Previous reports have described both large and small ‘spheroid bodies’ in NBIA (Malandrini et al., 1996). In this study, we have clarified that the larger abnormal structures represent degenerating neurons, and we refer to them as such. In addition, neuroaxonal spheroids, which represent a non-specific form of axonal degeneration, were present in all of our cases. Although some expression of tau was observed within some degenerating neurons, the relatively faint immunoreactivity compared with that encountered in neurofibrillary tangles of Alzheimer’s disease or other tauopathies such as progressive supranuclear palsy indicated that tau is not a consistent or major component of these inclusions and that other, as yet unidentified protein(s) contribute to them. Conversely, the intensity of ubiquitin staining indicates prominent accumulation of an abnormal protein, but the identity of this protein remains to be elucidated. Despite the degree of neurodegeneration that is present, there is remarkably little inflammatory response aside from infiltrates of iron-containing macrophages and limited astrogliosis and microglial activation.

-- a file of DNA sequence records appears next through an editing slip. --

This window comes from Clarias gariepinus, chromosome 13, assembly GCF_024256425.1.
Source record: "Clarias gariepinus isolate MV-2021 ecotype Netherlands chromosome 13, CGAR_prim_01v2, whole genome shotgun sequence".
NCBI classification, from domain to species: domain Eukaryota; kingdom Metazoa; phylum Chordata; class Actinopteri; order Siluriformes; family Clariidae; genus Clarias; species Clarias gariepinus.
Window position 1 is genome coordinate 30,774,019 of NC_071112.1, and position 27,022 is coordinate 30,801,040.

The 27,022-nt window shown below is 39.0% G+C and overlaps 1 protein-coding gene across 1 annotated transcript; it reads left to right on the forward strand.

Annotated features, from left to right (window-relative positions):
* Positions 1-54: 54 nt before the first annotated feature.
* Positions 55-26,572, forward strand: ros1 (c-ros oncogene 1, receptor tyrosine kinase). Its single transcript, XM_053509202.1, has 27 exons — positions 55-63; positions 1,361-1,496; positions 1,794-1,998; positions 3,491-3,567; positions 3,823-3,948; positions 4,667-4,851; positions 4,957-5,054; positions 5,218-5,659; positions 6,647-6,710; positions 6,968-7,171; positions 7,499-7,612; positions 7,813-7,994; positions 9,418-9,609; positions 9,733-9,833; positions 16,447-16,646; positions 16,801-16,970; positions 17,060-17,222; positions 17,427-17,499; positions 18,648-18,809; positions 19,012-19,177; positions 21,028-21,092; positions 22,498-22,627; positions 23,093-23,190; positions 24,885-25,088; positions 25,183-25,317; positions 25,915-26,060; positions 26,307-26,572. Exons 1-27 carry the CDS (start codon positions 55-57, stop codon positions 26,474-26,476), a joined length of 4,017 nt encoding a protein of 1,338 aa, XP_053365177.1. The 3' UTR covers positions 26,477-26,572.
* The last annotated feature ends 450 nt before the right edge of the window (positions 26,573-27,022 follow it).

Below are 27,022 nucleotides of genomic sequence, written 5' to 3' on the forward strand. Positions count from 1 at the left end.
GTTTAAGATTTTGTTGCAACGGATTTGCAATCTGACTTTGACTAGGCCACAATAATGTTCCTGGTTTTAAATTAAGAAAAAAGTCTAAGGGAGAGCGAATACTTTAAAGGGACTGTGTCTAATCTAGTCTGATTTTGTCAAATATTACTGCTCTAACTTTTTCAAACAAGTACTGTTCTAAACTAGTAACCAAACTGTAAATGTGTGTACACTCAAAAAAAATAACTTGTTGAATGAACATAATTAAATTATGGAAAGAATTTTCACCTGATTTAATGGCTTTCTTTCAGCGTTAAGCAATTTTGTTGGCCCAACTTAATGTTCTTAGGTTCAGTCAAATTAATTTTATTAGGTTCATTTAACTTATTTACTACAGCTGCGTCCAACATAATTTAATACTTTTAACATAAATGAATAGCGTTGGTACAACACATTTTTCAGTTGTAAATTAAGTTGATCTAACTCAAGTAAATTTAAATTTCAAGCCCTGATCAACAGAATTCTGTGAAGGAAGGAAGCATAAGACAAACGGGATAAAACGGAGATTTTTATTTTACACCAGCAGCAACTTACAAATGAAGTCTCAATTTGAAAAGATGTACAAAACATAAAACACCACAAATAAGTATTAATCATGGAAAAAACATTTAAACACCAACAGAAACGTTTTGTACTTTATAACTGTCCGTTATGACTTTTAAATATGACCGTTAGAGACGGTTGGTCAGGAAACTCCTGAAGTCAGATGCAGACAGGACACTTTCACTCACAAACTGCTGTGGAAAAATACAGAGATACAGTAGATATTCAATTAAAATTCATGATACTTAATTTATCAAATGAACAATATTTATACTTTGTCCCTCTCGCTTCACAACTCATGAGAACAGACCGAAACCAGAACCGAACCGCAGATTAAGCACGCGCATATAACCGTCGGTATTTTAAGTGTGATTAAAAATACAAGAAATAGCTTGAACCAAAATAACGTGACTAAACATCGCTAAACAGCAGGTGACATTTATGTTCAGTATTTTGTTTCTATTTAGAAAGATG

The distribution of histopathological lesions in our cases is more limited than that seen in the NBIA subtype phospholipase-associated neurodegeneration (Paisan-Ruiz et al., 2010). In phospholipase-associated neurodegeneration, spheroids, gliosis and neuronal loss are found in the globus pallidus as well as in the substantia nigra pars reticularis, cerebellar white matter, nucleus gracilis and dentate nucleus. Previous reports have suggested that PKAN could be characterized as both a synucleinopathy and tauopathy (Galvin et al., 2000; Neumann, et al., 2000; Wakabayashi et al., 2000). However, our studies, performed in patients with molecularly confirmed PKAN, demonstrate a fundamentally different histological phenotype. Notably, Lewy bodies and other abnormalities in α-synuclein were not seen in any of our cases. Neurofibrillary tangles and tau-positive neurites were also absent from our series.